Arab world rejects Ridley Scott's Exodus as inaccurate, Zionist, blasphemous

At least three Arab countries have banned Ridley Scott's movie Exodus, featuring Christian Bale as Moses. Egyptian censor Abdel Sattar Fathy explained that: "the movie contains misleading information, including that the Jews helped build the pyramids and are God's chosen people.". The Egyptian Minister of Culture has described the film as  "Zionist," and a statement from the Ministry said that censors found "intentional gross historical fallacies that offend Egypt and its pharaonic ancient history in yet another attempt to Judaize Egyptian civilization, which confirms the international Zionist fingerprints all over the film." There are truly quite a few historical inaccuracies in the film, but not more than in your average Hollywood movie. 

Scott's choice to give the Biblical miracle of parting of the Red Sea a pseudo-scientific explanation, ascribing it to an earthquake and undercutting its divine nature, was not appreciated.

The United Arab Emirates also banned the film. In Morocco, it was reportedly Minister of Communication Mustapha El Khalfi, a member of the governing Islamist Justice and Development Party, who pushed to have the film banned (after the Al Jazeera satellite channel raised the issue) even though it had been approved by the Centre Cinematographic Marocain.. But in fact it's unclear where the decision originated. The main objection in Morocco was not to the Jewish people getting credit for the pyramids but rather to a scene in which God may be personified as a small child who speaks to Moses. Depicting God is forbidden in Islam (and even depicting his prophets is frowned upon). Much of Exodus was actually filmed in Morocco, which is used as a backdrop for many films set in the Middle East, and which is trying to expand its cinematographic industry (and had just spent millions of dollars to hold the International Marrakesh Film Festival).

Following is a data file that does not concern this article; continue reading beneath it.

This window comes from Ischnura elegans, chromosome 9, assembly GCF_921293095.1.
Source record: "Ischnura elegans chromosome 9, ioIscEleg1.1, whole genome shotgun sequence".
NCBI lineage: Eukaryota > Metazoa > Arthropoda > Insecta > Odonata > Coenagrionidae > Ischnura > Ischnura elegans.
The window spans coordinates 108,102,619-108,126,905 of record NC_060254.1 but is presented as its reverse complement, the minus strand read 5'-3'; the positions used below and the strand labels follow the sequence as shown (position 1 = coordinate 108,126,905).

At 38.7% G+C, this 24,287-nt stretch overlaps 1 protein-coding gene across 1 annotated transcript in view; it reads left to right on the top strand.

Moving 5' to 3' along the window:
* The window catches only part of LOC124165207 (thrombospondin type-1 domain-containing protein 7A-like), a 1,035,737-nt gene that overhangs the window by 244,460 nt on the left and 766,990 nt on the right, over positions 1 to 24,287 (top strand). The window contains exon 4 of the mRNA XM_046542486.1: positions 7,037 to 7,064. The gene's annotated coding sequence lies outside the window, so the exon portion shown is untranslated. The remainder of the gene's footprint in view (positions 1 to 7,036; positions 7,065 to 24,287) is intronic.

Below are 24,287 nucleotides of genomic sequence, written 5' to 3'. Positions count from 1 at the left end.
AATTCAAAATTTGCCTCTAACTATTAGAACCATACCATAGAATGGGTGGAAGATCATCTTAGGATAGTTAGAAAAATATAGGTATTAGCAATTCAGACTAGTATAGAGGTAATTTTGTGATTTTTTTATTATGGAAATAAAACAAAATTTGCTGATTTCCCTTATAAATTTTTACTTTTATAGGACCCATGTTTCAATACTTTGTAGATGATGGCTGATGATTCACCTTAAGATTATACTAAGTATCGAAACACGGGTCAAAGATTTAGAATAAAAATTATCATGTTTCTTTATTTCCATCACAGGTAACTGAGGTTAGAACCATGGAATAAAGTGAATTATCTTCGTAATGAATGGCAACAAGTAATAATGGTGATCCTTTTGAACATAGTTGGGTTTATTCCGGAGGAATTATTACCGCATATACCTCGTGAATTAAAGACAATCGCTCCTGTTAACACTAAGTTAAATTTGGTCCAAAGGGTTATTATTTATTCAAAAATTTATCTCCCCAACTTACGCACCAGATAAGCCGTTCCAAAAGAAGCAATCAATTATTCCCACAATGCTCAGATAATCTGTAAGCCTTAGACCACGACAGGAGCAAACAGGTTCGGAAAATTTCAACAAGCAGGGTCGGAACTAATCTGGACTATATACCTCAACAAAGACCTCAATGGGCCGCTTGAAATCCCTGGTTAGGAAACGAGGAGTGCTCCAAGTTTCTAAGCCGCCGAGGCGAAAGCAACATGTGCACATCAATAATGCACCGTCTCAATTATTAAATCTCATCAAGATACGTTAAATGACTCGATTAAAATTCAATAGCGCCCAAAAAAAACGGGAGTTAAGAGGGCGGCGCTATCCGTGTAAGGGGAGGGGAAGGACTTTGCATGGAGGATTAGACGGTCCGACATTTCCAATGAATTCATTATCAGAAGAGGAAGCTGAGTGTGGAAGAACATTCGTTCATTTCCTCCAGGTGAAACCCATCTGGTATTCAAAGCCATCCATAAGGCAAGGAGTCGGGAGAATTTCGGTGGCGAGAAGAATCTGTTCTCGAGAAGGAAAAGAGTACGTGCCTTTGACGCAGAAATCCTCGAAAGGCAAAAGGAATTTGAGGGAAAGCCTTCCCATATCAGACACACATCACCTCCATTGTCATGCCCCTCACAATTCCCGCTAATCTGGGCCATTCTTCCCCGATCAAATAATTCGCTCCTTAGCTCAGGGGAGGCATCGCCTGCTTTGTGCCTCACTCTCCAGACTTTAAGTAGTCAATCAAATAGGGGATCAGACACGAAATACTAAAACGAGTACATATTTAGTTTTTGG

Scott had previously come in for some criticism for his all-white cast of lead actors (subalterns are of color, as far as I understand), and responded by saying that he couldn't get the financial backing to make a block-buster film like this if he cast "Mohamed so-and-so." Rupert Murdoch, who owns the film's distributor, was surprised to find out that all Egyptians weren't white.


Ursula Lindsey

Ursula Lindsey is the managing editor of the Arabist blog. She writes about culture, education and politics in the Arab world. She lived in Cairo from 2002 to 2013 and got her start at the ground-breaking independent magazine Cairo Times. She was the culture editor of Cairo magazine in 2005-2006 and served as special projects editor at the independent news site Mada Masr in 2013-2014. She is the Chronicle of Higher Education's Middle East correspondent. She contributes to the BBC-PRI radio program The World, and has written for Newsweek, The New York Times, The New Yorker online, Bookforum and the blog of the London Review of Books.